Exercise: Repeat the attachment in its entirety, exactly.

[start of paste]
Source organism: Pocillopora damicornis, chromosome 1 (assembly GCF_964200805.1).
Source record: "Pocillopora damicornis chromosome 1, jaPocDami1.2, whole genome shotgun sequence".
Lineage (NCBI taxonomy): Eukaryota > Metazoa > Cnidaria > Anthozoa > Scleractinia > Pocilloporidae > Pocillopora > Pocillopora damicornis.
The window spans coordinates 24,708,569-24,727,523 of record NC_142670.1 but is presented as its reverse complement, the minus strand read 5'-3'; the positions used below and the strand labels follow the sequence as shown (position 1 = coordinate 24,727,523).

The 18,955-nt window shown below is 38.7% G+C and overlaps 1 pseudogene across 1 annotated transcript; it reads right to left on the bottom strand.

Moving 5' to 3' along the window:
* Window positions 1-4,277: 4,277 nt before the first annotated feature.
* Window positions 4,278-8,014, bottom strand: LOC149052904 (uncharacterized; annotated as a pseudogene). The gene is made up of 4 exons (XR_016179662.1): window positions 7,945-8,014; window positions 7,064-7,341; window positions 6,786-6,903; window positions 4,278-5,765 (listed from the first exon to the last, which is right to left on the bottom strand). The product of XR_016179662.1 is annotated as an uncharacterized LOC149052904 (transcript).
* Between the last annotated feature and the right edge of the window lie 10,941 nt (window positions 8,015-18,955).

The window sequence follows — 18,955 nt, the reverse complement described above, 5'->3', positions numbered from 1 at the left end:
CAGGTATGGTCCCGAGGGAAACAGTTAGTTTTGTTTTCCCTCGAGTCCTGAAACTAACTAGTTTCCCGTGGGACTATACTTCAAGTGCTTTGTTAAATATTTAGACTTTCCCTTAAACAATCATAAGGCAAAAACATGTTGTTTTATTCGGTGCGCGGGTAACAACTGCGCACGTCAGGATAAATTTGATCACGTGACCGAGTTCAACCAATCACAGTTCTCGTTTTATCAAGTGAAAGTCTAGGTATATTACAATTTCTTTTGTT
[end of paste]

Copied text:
Source organism: Pocillopora damicornis, chromosome 1 (assembly GCF_964200805.1).
Source record: "Pocillopora damicornis chromosome 1, jaPocDami1.2, whole genome shotgun sequence".
Lineage (NCBI taxonomy): Eukaryota > Metazoa > Cnidaria > Anthozoa > Scleractinia > Pocilloporidae > Pocillopora > Pocillopora damicornis.
The window spans coordinates 24,708,569-24,727,523 of record NC_142670.1 but is presented as its reverse complement, the minus strand read 5'-3'; the positions used below and the strand labels follow the sequence as shown (position 1 = coordinate 24,727,523).

The 18,955-nt window shown below is 38.7% G+C and overlaps 1 pseudogene across 1 annotated transcript; it reads right to left on the bottom strand.

Moving 5' to 3' along the window:
* Window positions 1-4,277: 4,277 nt before the first annotated feature.
* Window positions 4,278-8,014, bottom strand: LOC149052904 (uncharacterized; annotated as a pseudogene). The gene is made up of 4 exons (XR_016179662.1): window positions 7,945-8,014; window positions 7,064-7,341; window positions 6,786-6,903; window positions 4,278-5,765 (listed from the first exon to the last, which is right to left on the bottom strand). The product of XR_016179662.1 is annotated as an uncharacterized LOC149052904 (transcript).
* Between the last annotated feature and the right edge of the window lie 10,941 nt (window positions 8,015-18,955).

The window sequence follows — 18,955 nt, the reverse complement described above, 5'->3', positions numbered from 1 at the left end:
CAGGTATGGTCCCGAGGGAAACAGTTAGTTTTGTTTTCCCTCGAGTCCTGAAACTAACTAGTTTCCCGTGGGACTATACTTCAAGTGCTTTGTTAAATATTTAGACTTTCCCTTAAACAATCATAAGGCAAAAACATGTTGTTTTATTCGGTGCGCGGGTAACAACTGCGCACGTCAGGATAAATTTGATCACGTGACCGAGTTCAACCAATCACAGTTCTCGTTTTATCAAGTGAAAGTCTAGGTATATTACAATTTCTTTTGTT